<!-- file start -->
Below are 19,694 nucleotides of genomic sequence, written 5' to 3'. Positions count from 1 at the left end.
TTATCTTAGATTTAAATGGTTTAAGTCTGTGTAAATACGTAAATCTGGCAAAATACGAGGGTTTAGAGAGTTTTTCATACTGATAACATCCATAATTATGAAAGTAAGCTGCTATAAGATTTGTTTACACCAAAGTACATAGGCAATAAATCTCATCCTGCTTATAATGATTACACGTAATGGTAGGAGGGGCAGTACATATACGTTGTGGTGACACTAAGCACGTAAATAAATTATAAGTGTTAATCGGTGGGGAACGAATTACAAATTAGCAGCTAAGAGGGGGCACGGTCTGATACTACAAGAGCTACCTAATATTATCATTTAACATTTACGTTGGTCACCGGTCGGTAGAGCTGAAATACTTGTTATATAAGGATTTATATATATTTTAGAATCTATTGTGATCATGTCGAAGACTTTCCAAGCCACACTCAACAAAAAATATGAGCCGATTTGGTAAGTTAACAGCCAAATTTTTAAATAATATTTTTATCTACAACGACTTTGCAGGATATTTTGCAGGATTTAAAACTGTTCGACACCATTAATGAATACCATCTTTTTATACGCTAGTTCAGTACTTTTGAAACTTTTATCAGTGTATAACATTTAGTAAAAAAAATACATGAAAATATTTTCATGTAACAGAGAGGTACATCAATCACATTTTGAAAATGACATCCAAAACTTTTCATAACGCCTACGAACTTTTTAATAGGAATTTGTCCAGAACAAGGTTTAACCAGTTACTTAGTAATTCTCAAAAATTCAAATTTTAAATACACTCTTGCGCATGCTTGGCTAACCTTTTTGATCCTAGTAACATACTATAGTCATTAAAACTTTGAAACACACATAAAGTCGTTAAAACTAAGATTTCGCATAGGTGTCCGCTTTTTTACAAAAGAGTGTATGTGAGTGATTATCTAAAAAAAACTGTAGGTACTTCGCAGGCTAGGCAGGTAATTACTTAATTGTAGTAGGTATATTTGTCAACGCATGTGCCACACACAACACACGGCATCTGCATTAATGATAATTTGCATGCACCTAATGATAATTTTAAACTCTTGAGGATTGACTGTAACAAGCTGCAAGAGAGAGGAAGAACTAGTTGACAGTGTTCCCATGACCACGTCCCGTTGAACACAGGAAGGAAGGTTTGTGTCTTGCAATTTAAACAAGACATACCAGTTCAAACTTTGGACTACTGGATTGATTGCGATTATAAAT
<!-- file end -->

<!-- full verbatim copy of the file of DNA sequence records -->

Below are 19,694 nucleotides of genomic sequence, written 5' to 3'. Positions count from 1 at the left end.
TTATCTTAGATTTAAATGGTTTAAGTCTGTGTAAATACGTAAATCTGGCAAAATACGAGGGTTTAGAGAGTTTTTCATACTGATAACATCCATAATTATGAAAGTAAGCTGCTATAAGATTTGTTTACACCAAAGTACATAGGCAATAAATCTCATCCTGCTTATAATGATTACACGTAATGGTAGGAGGGGCAGTACATATACGTTGTGGTGACACTAAGCACGTAAATAAATTATAAGTGTTAATCGGTGGGGAACGAATTACAAATTAGCAGCTAAGAGGGGGCACGGTCTGATACTACAAGAGCTACCTAATATTATCATTTAACATTTACGTTGGTCACCGGTCGGTAGAGCTGAAATACTTGTTATATAAGGATTTATATATATTTTAGAATCTATTGTGATCATGTCGAAGACTTTCCAAGCCACACTCAACAAAAAATATGAGCCGATTTGGTAAGTTAACAGCCAAATTTTTAAATAATATTTTTATCTACAACGACTTTGCAGGATATTTTGCAGGATTTAAAACTGTTCGACACCATTAATGAATACCATCTTTTTATACGCTAGTTCAGTACTTTTGAAACTTTTATCAGTGTATAACATTTAGTAAAAAAAATACATGAAAATATTTTCATGTAACAGAGAGGTACATCAATCACATTTTGAAAATGACATCCAAAACTTTTCATAACGCCTACGAACTTTTTAATAGGAATTTGTCCAGAACAAGGTTTAACCAGTTACTTAGTAATTCTCAAAAATTCAAATTTTAAATACACTCTTGCGCATGCTTGGCTAACCTTTTTGATCCTAGTAACATACTATAGTCATTAAAACTTTGAAACACACATAAAGTCGTTAAAACTAAGATTTCGCATAGGTGTCCGCTTTTTTACAAAAGAGTGTATGTGAGTGATTATCTAAAAAAAACTGTAGGTACTTCGCAGGCTAGGCAGGTAATTACTTAATTGTAGTAGGTATATTTGTCAACGCATGTGCCACACACAACACACGGCATCTGCATTAATGATAATTTGCATGCACCTAATGATAATTTTAAACTCTTGAGGATTGACTGTAACAAGCTGCAAGAGAGAGGAAGAACTAGTTGACAGTGTTCCCATGACCACGTCCCGTTGAACACAGGAAGGAAGGTTTGTGTCTTGCAATTTAAACAAGACATACCAGTTCAAACTTTGGACTACTGGATTGATTGCGATTATAAAT